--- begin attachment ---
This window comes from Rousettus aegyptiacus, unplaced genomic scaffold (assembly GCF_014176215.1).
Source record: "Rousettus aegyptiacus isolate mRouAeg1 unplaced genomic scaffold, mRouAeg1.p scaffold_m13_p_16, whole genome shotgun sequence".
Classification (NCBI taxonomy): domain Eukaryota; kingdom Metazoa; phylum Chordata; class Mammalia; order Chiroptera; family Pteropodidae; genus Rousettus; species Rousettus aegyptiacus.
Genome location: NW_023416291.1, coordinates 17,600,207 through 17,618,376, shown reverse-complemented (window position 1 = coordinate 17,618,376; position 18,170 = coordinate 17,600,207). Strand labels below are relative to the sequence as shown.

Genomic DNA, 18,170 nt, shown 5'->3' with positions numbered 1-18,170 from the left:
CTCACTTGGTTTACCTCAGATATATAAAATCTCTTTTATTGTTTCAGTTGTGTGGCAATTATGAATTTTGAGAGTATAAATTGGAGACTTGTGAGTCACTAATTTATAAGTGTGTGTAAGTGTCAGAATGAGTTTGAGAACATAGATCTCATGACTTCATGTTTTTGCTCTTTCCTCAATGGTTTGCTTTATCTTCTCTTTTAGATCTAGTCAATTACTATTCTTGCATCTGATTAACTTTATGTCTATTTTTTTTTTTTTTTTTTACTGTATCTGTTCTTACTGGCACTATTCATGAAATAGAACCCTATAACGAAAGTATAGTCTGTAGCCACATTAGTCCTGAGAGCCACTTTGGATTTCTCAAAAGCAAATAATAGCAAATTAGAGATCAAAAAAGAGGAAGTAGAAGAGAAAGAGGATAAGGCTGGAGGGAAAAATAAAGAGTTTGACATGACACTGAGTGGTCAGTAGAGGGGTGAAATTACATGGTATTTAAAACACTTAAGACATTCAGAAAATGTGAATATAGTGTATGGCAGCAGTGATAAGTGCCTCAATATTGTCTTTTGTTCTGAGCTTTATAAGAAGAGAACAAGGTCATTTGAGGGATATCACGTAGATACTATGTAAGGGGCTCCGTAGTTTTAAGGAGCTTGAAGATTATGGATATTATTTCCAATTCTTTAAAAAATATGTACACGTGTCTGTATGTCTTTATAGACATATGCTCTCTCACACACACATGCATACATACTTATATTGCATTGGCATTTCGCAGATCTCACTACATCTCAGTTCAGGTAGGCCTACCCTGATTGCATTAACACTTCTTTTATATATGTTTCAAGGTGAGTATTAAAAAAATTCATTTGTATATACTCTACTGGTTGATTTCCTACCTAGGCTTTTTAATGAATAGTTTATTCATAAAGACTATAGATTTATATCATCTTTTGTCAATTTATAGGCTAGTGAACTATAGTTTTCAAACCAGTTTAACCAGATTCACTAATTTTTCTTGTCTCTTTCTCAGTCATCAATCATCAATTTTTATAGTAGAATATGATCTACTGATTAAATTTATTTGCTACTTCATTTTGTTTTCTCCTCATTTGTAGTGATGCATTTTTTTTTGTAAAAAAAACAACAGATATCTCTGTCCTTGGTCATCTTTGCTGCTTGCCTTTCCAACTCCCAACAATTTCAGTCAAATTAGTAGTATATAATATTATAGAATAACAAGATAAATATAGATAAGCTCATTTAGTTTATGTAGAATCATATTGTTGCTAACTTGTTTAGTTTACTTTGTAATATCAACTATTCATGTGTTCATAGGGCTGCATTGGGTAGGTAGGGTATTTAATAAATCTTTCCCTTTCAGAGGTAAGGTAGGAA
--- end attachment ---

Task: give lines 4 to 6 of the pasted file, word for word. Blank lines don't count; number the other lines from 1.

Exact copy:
Genome location: NW_023416291.1, coordinates 17,600,207 through 17,618,376, shown reverse-complemented (window position 1 = coordinate 17,618,376; position 18,170 = coordinate 17,600,207). Strand labels below are relative to the sequence as shown.

Genomic DNA, 18,170 nt, shown 5'->3' with positions numbered 1-18,170 from the left:
CTCACTTGGTTTACCTCAGATATATAAAATCTCTTTTATTGTTTCAGTTGTGTGGCAATTATGAATTTTGAGAGTATAAATTGGAGACTTGTGAGTCACTAATTTATAAGTGTGTGTAAGTGTCAGAATGAGTTTGAGAACATAGATCTCATGACTTCATGTTTTTGCTCTTTCCTCAATGGTTTGCTTTATCTTCTCTTTTAGATCTAGTCAATTACTATTCTTGCATCTGATTAACTTTATGTCTATTTTTTTTTTTTTTTTTTACTGTATCTGTTCTTACTGGCACTATTCATGAAATAGAACCCTATAACGAAAGTATAGTCTGTAGCCACATTAGTCCTGAGAGCCACTTTGGATTTCTCAAAAGCAAATAATAGCAAATTAGAGATCAAAAAAGAGGAAGTAGAAGAGAAAGAGGATAAGGCTGGAGGGAAAAATAAAGAGTTTGACATGACACTGAGTGGTCAGTAGAGGGGTGAAATTACATGGTATTTAAAACACTTAAGACATTCAGAAAATGTGAATATAGTGTATGGCAGCAGTGATAAGTGCCTCAATATTGTCTTTTGTTCTGAGCTTTATAAGAAGAGAACAAGGTCATTTGAGGGATATCACGTAGATACTATGTAAGGGGCTCCGTAGTTTTAAGGAGCTTGAAGATTATGGATATTATTTCCAATTCTTTAAAAAATATGTACACGTGTCTGTATGTCTTTATAGACATATGCTCTCTCACACACACATGCATACATACTTATATTGCATTGGCATTTCGCAGATCTCACTACATCTCAGTTCAGGTAGGCCTACCCTGATTGCATTAACACTTCTTTTATATATGTTTCAAGGTGAGTATTAAAAAAATTCATTTGTATATACTCTACTGGTTGATTTCCTACCTAGGCTTTTTAATGAATAGTTTATTCATAAAGACTATAGATTTATATCATCTTTTGTCAATTTATAGGCTAGTGAACTATAGTTTTCAAACCAGTTTAACCAGATTCACTAATTTTTCTTGTCTCTTTCTCAGTCATCAATCATCAATTTTTATAGTAGAATATGATCTACTGATTAAATTTATTTGCTACTTCATTTTGTTTTCTCCTCATTTGTAGTGATGCATTTTTTTTTGTAAAAAAAACAACAGATATCTCTGTCCTTGGTCATCTTTGCTGCTTGCCTTTCCAACTCCCAACAATTTCAGTCAAATTAGTAGTATATAATATTATAGAATAACAAGATAAATATAGATAAGCTCATTTAGTTTATGTAGAATCATATTGTTGCTAACTTGTTTAGTTTACTTTGTAATATCAACTATTCATGTGTTCATAGGGCTGCATTGGGTAGGTAGGGTATTTAATAAATCTTTCCCTTTCAGAGGTAAGGTAGGAA